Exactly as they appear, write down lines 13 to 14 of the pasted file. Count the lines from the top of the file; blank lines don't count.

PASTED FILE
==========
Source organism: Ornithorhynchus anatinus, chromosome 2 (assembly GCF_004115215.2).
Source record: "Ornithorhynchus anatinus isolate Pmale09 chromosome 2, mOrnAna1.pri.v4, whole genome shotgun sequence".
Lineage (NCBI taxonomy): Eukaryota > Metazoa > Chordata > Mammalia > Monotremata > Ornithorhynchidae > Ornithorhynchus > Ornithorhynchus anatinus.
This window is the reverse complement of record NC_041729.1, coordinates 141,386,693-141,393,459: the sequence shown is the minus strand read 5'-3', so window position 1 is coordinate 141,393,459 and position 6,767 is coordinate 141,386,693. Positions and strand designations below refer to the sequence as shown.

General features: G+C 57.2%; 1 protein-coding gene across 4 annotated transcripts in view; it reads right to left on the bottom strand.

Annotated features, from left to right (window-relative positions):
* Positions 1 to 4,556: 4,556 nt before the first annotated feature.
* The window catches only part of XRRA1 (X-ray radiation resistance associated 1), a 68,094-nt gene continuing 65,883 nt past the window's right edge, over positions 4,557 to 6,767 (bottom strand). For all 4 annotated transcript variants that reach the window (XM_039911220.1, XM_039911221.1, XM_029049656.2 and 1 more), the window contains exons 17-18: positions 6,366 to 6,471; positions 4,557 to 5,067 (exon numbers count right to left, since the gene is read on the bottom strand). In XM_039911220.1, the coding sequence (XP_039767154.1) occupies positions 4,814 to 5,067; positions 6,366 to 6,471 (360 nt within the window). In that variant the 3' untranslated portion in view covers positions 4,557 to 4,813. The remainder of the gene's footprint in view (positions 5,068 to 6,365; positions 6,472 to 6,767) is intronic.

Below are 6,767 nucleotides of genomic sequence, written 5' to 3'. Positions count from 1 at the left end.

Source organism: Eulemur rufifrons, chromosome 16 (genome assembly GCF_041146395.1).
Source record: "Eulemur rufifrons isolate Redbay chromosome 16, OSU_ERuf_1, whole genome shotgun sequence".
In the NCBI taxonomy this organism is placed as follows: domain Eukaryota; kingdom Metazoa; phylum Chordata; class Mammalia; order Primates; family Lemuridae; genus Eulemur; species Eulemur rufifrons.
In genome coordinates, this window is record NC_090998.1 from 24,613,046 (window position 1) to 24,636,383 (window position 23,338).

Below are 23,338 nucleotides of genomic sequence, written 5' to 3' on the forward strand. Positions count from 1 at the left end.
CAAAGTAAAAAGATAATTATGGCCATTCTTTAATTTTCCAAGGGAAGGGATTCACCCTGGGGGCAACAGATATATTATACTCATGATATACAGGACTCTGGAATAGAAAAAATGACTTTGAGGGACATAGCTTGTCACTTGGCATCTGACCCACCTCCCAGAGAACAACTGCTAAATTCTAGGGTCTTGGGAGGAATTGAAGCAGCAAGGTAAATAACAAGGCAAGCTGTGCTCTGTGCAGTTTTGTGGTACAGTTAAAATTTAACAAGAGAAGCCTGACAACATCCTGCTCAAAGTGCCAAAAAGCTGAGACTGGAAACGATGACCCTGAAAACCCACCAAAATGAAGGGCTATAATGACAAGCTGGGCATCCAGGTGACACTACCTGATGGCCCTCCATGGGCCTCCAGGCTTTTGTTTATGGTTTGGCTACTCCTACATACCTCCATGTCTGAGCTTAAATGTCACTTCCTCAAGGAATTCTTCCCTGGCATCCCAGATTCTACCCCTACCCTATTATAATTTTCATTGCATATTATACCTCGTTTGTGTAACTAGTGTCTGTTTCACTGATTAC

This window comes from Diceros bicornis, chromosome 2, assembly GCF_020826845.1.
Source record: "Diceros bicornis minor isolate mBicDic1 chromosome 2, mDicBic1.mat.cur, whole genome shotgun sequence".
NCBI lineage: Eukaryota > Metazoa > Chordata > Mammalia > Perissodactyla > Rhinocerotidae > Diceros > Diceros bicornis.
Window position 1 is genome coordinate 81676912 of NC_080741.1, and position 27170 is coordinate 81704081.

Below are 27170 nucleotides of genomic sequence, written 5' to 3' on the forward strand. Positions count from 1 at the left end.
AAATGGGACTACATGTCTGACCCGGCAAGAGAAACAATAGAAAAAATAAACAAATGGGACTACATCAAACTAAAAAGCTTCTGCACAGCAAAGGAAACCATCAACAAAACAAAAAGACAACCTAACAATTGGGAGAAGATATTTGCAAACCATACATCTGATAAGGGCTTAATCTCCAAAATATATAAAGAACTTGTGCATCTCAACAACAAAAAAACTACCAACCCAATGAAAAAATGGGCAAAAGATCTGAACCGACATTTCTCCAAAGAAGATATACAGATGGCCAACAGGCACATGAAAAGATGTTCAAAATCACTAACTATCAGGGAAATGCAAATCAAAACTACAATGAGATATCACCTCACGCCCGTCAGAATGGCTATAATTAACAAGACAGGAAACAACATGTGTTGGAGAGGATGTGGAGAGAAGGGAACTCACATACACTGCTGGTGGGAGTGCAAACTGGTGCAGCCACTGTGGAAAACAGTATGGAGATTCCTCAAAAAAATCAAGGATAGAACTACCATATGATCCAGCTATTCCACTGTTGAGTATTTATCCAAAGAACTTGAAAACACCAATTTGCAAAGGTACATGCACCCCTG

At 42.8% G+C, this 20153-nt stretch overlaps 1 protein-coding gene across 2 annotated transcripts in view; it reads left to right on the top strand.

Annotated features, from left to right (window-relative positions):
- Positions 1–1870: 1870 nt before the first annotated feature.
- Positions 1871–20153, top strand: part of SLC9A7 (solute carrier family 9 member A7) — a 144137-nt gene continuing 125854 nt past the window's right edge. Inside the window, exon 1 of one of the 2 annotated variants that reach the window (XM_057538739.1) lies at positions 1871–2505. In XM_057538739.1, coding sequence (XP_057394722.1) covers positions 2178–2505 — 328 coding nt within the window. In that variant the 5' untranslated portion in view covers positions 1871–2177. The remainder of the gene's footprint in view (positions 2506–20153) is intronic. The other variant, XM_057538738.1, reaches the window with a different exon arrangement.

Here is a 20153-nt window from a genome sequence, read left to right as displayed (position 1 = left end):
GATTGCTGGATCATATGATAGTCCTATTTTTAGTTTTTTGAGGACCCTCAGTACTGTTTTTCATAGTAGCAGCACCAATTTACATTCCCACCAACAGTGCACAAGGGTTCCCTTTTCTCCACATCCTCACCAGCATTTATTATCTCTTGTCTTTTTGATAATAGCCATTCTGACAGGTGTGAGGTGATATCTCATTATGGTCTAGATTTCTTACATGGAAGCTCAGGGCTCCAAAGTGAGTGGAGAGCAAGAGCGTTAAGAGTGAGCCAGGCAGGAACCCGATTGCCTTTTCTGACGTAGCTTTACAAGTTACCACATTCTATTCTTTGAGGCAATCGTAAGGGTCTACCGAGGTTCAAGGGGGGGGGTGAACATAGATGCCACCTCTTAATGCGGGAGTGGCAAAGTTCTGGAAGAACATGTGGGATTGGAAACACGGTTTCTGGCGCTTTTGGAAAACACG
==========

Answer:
In genome coordinates, this window is record NC_090998.1 from 24,613,046 (window position 1) to 24,636,383 (window position 23,338).

Below are 23,338 nucleotides of genomic sequence, written 5' to 3' on the forward strand. Positions count from 1 at the left end.